It was the modern day “Shot heard ’round the world.” At 12:30 PM Central Time, while the motorcade carrying President John F. Kennedy, First Lady Jacqueline Kennedy, Texas Governor John Connally, and Connally’s wife Nellie was twice fired upon while passing through Dealey Plaza in Dallas. Lee Harvey Oswald fired two shots from the Texas School Book Repository at the convertible. The first shot hit the President under his arm which was held up as he waved at the crowd. The bullet passed through his body and struck Governor Connally. The second bullet struck the President in the head.
At 1:00 PM, President John Fitzgerald Kennedy was pronounced dead at Parkland Hospital.
Vice President Lyndon B. Johnson refused to leave Dallas for Washington without the Jacqueline Kennedy or the body of the president. At 2:38 PM, Johnson took the oath of office aboard Air Force One with Mrs. Kennedy at his side. She wore the blood-splattered coat to remind people of the tragedy that just occurred.
Fifty years later, those who experienced the assassination as part of the American family continues to remember the sadness and grieving by everyone, even those that did not support Kennedy. Some have described the feeling as more profound than what we experienced on September 11, 2001 because while both were tragedies, Kennedy was the living symbol of a bright future.
Kennedy became the youngest person to ever be elected as President and the first Roman Catholic. At 43, Kennedy was the promise of a new vision that would have the United States leading the world in fighting the “common enemies of man: tyranny, poverty, disease, and war itself.” In his inaugural address, he called the nation to arms for its own sake when he said, “Ask not what your country can do for you, ask what you can do for your country.”
Kennedy made an impact on this country in such a short period of time that one can wonder what would have happened if….
A few days after Kennedy’s assassination on November 22, 1963, U.S. Mint Director Eva Adams, Chief Engraver Gilroy Roberts reported that there was discussions about putting Kennedy’s portrait on a silver coin. Since Jacqueline Kennedy did not want to replace Washington’s portrait on the quarter, it was decided to use the half-dollar. Roberts used models from the inaugural medal for the obverse design and Assistant Engraver Frank Gasparro prepared the reverse design using the Presidential Seal.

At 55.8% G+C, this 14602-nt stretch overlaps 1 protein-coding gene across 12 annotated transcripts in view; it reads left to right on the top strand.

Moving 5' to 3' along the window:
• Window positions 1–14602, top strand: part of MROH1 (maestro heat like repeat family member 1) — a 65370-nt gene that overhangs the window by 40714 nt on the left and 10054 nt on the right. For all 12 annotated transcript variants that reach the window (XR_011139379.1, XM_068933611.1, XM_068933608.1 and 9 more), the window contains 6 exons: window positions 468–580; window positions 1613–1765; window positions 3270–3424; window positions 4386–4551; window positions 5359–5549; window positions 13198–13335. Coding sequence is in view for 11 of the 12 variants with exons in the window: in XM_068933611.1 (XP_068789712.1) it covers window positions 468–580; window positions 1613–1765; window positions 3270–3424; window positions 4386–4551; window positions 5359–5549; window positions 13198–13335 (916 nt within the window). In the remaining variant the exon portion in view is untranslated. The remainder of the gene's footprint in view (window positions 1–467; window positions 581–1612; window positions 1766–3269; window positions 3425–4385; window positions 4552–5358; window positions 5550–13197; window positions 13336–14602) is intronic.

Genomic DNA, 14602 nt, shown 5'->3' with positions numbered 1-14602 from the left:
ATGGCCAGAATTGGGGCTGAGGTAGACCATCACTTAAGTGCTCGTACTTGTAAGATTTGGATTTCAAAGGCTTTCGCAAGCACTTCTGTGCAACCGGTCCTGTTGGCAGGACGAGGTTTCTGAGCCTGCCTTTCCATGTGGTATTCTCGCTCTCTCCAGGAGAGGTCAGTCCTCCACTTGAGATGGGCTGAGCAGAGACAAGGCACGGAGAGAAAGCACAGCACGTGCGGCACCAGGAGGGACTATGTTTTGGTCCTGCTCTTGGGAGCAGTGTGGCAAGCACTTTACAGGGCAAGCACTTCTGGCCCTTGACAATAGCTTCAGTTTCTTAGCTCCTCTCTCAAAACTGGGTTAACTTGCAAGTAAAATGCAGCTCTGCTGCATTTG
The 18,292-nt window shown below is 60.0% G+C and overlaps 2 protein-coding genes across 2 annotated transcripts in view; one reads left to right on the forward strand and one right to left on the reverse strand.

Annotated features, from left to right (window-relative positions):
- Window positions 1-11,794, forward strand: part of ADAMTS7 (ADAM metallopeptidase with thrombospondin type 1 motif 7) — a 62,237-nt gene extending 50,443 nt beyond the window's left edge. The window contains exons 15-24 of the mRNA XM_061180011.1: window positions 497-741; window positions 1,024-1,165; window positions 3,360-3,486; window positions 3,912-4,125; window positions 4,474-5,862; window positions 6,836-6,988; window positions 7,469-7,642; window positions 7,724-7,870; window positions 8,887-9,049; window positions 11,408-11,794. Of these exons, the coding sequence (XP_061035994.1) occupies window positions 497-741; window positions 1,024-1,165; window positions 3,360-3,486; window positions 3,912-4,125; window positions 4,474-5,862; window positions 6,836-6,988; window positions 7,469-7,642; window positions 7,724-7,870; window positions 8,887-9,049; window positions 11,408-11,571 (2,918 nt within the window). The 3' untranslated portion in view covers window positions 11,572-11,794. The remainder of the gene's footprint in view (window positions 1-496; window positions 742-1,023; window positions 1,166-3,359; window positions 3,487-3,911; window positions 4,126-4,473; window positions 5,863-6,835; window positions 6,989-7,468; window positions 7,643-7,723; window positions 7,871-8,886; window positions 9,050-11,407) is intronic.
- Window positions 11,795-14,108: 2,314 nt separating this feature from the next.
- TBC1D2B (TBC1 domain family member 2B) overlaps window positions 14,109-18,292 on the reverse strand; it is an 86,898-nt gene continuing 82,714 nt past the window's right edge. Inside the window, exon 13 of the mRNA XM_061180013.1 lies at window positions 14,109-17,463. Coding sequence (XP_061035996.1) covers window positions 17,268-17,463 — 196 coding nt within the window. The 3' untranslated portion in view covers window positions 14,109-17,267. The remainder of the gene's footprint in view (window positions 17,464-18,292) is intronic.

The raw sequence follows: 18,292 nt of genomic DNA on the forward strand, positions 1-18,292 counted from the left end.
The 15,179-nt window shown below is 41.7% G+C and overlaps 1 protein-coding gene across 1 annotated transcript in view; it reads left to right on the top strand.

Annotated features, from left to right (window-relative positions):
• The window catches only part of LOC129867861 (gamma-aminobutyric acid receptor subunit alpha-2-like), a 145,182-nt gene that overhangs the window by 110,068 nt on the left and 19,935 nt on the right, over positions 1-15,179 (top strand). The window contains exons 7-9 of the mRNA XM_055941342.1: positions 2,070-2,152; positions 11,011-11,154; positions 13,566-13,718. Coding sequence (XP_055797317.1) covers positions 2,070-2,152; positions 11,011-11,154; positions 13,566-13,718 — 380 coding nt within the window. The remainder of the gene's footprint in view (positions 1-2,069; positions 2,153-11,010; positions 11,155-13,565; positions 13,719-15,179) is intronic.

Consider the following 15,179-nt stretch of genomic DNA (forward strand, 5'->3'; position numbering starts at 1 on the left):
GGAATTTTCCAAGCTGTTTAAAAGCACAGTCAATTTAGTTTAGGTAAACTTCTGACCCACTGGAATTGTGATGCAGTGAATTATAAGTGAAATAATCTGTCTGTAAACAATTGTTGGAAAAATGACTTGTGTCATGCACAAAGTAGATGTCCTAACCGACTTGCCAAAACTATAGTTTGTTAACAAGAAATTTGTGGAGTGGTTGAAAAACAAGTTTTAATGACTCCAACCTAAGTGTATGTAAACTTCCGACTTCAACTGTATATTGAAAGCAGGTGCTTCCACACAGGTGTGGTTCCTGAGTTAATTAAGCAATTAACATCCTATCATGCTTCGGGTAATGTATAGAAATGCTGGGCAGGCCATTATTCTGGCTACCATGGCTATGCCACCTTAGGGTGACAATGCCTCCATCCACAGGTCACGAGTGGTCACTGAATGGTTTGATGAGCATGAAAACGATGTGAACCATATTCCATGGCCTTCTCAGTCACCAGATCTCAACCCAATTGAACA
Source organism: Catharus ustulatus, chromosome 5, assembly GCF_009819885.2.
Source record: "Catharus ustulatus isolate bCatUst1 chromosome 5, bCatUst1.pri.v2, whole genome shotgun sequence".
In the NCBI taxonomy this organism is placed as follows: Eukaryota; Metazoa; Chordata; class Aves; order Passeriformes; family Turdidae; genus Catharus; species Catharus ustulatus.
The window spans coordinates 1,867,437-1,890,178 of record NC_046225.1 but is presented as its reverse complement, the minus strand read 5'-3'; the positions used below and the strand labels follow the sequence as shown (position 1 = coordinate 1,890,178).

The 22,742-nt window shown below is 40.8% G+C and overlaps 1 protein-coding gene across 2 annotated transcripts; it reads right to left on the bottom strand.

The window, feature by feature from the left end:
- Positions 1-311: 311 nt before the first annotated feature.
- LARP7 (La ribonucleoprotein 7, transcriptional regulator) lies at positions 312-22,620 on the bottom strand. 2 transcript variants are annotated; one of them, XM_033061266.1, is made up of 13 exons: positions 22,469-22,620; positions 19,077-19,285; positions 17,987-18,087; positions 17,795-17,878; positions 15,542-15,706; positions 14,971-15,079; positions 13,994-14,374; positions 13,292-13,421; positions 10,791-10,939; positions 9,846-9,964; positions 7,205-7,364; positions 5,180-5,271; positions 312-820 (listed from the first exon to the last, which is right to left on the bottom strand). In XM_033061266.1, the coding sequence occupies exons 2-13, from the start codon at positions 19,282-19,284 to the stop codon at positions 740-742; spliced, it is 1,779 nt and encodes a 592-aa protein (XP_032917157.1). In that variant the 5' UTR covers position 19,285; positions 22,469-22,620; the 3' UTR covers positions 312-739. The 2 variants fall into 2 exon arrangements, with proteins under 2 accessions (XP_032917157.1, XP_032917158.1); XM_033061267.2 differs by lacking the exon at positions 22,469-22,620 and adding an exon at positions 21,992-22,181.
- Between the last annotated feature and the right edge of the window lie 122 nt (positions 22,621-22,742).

Since the law stated that coinage design could not be changed more often than 25 years, and that the Franklin Half was only 15 years old, it required Congress to authorize the change. The Act of December 30, 1963 allowed the design to be changed.
When the coin was released in 1964, the 90-percent silver coin was saved by a grieving nation wanting something that represented the fallen President. Over 273 million coins were struck in Philadelphia and 156 million in Denver. The composition was changed in 1965 with the introduction of clad coinage. Half-dollars consisted of 40-percent silver that included a core made from 79-percent copper and 21-percent silver. In 1971, the composition was changed to current copper-nickel clad that is in use today.
There has been one design change to the coin and that occurred in 1975 and 1976 in honor of the American Revolution Bicentennial. A special reverse depicting Independence Hall in Philadelphia was designed by Seth G. Huntington. For both years, the obverse featured the dual date 1776-1976 in celebration.
On the 50th anniversary of his assassination, we salute President John Fitzgerald Kennedy for his service and mourn the loss to this country.